Perfect Dark

Nintendo 64

Review by Matt Paprocki



Graphics: 8

Sound: 9

Gameplay: 9

Overall: 9

perfectdarkn641.jpg (35836 bytes)Few games come out with as much hype as Perfect Dark (nor do this many ever give new meaning to the word "delay"), Rare's highly anticipated follow-up to the mega hit Goldeneye. It's games like this that have the entire fate of the console riding on it. With nearly three years of production under it's plastic casing, Perfect Dark excels in almost every category. Only a shaky frame rate damages the playability.

The game centers around Joanna Dark, the games main character attempting to unravel a corporations deepest secrets. This results in numerous different mission types from the straight run-and-gun to the more stealthy rescue operations. Being set in the future, the game offers up 40 different weapons, nearly every one of them having two different firing modes. Unlike the games spiritual predecessor, two guns can be handled simultaneously, allowing for easy disposal of even the most intelligent enemies.

If you don't own an N64 expansion pak, you need one, even if it's only for this game. It's amazing what four megs of RAM can do. The sheer variety and detail put into this game is unparalleled for the N64. The lighting effects can really blind a player at times adding a great sense of realism to an otherwise fantastical scenario. Each of the enemies and characters have individually modeled faces so you won't get bored blasting the face of the same guy repeatedly. Then again, once their face explodes from contact with your bullet, it really wouldn't matter anyone.

perfectdarkn642.jpg (39839 bytes)Hindering this and other categories is the above mentioned frame rate. There are some options included in the game to try and alleviate this problem such as lowering the resolution (this game gets ugly when you do this) or set the game into a widescreen mode (if you have a small TV, forget about it). With the expansion pak, widescreen mode, and hi-res, you'll have few problems, but these are some steep requirements for cash-starved gamers.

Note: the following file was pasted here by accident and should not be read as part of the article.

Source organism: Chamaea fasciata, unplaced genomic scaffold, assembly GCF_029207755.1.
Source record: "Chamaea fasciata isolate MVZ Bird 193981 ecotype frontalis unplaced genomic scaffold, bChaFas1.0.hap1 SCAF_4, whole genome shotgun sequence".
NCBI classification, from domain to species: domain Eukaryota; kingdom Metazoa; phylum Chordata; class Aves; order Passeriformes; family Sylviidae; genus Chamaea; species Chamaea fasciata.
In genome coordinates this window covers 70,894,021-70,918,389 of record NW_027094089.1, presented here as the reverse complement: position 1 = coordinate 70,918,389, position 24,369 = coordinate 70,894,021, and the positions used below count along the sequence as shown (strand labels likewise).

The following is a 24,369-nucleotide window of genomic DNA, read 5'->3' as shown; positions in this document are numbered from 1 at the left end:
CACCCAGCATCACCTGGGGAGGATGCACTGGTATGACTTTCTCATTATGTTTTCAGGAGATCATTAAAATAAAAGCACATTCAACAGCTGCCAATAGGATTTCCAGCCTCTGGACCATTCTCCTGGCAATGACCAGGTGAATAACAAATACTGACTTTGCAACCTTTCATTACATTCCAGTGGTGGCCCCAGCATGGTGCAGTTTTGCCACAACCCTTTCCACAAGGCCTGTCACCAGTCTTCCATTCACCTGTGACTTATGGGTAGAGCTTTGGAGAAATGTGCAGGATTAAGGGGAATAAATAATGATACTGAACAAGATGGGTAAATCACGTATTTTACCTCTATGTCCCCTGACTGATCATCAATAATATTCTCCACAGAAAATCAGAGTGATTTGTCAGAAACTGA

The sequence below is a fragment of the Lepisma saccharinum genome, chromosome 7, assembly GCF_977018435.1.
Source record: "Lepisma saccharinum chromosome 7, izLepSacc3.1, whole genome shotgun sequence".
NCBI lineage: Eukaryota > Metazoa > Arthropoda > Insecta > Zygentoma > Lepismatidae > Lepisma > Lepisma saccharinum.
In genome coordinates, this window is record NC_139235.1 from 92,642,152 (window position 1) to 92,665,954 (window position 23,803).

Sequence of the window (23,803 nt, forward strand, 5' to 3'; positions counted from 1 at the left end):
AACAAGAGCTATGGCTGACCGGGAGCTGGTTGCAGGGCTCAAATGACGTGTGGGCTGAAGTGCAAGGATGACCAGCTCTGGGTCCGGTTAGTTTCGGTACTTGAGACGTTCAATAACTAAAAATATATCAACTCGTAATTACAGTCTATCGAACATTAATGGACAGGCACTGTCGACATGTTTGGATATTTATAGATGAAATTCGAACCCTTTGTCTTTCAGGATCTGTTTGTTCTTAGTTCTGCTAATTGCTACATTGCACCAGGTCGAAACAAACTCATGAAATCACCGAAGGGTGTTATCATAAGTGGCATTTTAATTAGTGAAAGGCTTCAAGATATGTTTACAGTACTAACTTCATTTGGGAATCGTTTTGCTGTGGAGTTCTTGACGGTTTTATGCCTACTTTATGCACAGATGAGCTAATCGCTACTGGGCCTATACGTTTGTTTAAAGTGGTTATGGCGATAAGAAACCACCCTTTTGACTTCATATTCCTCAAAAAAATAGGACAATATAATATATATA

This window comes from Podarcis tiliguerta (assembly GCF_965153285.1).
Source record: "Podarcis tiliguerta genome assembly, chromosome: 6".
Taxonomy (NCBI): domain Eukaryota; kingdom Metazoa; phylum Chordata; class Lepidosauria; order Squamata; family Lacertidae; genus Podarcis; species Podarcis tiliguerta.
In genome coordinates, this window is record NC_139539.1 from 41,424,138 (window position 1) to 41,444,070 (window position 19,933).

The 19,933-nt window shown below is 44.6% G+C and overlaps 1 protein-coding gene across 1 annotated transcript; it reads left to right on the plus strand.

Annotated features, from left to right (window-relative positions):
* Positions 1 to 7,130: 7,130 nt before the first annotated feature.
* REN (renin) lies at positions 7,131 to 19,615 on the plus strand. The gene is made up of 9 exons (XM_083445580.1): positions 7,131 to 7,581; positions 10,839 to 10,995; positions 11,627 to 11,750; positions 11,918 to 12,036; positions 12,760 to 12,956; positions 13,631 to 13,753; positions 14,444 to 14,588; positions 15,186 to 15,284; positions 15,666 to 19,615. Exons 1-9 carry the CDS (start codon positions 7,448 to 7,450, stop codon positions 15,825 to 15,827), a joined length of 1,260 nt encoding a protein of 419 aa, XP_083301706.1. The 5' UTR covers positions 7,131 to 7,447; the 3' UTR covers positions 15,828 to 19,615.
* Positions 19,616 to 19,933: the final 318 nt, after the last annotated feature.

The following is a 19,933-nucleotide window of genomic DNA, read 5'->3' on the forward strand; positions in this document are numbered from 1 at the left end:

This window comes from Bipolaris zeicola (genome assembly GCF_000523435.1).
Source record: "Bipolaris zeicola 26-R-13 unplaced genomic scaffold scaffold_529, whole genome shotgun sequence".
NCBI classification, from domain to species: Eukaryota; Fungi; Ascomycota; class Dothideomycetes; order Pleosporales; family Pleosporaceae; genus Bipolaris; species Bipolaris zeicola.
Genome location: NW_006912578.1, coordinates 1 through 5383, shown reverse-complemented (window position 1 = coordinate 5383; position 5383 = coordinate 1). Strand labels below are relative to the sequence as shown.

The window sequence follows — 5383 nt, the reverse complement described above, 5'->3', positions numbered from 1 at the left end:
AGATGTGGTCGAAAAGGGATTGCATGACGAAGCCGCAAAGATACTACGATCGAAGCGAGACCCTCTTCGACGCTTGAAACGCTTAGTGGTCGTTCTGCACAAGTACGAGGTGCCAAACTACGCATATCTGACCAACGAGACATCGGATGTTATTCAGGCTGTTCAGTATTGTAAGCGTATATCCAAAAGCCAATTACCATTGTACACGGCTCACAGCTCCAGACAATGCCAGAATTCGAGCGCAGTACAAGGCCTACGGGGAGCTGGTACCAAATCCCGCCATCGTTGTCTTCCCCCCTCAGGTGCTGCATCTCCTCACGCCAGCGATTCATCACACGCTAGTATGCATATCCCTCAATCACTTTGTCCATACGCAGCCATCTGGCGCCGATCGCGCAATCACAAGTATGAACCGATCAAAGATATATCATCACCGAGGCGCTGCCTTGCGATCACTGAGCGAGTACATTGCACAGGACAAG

Controlling Joanna is a snap. Her moves may be limited, but this makes the game all the more accessible to anyone, even first time players. Again, beware of the frame rate. Even though the game has a semi-auto aiming mode, be forewarned that you could easily skip an enemy you're trying to hit when things get hectic. This really becomes a problem in later levels when the enemies defense sky-rockets.

This is one of the few N64 games to support in game Dolby Surround.  The voice work is outstanding and moves the storyline along both before and after a stage is completed. Enemies scream and shout in horror as their miserable digital lives are brought to an end resulting in some unintended humor for those who enjoy torturing them. Thanks to the cartridge format, the music loops quite a bit which can be annoying during some of the longer missions, but you'll most likely be engrossed in the flawlessly designed levels.

perfectdarkn643.jpg (31730 bytes)Anyone obsessed with Goldeneye's multi-player features (I.e., everyone), you'll never let go of Perfect Dark. Find the game too easy? Have a friend (or friends) take control of the enemies. Find it too hard? Tackle the game cooperatively. Oh yeah, even a few of the memorable multi-player stages have been included as an added bonus.  Players with four controllers and an expansion pak will never let this game leave their console.

Their really is no better word to describe this game than "incredible." It's obvious where three years of programming went. Had the N64 had a bit more power under the hood, we would have a game that deserves a perfect 10. As it stands, the hiccup with the frame rate causes just a bit too much agony at times, but you'll love the game anyway. This is one of those games you'll want everyone you know with a N64 to own. If they don't own one, you'll want them too.


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Last updated: Saturday, October 01, 2005 12:13 AM